Each one of you is softened in the darkness, sweaty from dreaming, holding onto special blankets and tattered stuffed animals. You haven’t changed all that much and that strikes a chord deep in my heart every single night. This never grows old, just like all of you, in sleep. You may think me silly and over-emotional but you will know this love one day, when you are standing over your own sleeping child, breathless and crying because nothing compares to this. I traced a cross onto your foreheads with my thumb and whispered “God bless you” as I kissed each cheek.
While you lay sleeping, your father and I crawled into our new king sized bed. The one we waited over a decade to buy. We turn to each other and in the darkness, again and again, our love overflows. This gift of marriage is lived out around the world while you all lay sleeping and with it, a thousand prayers are sent up for more children, for the love to multiply.
While you lay sleeping, we try to finally slip off into our own slumber. It is never a sleep that is truly restful because a parent’s guard is never forsaken. While you lay sleeping, we rouse with every sound and turn an ear towards every whimper and listen to see if you need us.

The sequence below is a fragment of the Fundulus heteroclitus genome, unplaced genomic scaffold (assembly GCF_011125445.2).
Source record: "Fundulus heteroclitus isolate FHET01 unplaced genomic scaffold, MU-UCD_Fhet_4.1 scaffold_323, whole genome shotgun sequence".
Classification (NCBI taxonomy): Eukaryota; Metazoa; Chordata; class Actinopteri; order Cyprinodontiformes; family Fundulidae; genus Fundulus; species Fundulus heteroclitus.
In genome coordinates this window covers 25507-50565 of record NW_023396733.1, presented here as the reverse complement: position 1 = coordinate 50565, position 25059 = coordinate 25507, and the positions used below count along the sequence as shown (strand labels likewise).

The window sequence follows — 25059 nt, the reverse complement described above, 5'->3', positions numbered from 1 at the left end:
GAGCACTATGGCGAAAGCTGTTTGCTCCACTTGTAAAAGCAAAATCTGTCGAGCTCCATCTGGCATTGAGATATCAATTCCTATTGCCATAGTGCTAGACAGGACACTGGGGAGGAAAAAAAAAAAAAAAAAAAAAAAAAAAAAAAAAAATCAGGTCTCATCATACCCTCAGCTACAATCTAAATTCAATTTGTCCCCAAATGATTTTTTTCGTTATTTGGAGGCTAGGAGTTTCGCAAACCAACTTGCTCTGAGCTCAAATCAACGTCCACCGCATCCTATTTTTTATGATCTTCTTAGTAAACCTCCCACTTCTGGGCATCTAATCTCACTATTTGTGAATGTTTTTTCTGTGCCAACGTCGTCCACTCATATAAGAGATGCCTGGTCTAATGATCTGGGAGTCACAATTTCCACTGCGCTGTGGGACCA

While you lay sleeping, you are able to dream with abandon and breathe easy in a state of repose because we are always just down the hall, always ready if you need us, even when we are in bed because while you are sleeping, you are never alone.
And even if we do sleep,
we dream of you
because we carry you always,
even while you are sleeping.
Lindsay Murray is a homeschooling mother of four. She is a revert to the Catholic Church who can never seem to get enough candles, chant and incense. She can often be often found reading, laughing loudly and being used as a human jungle gym. One day she will be sitting at the end of a dock, on a secluded lake, drinking coffee with the guy that still gives her butterflies even after all these years.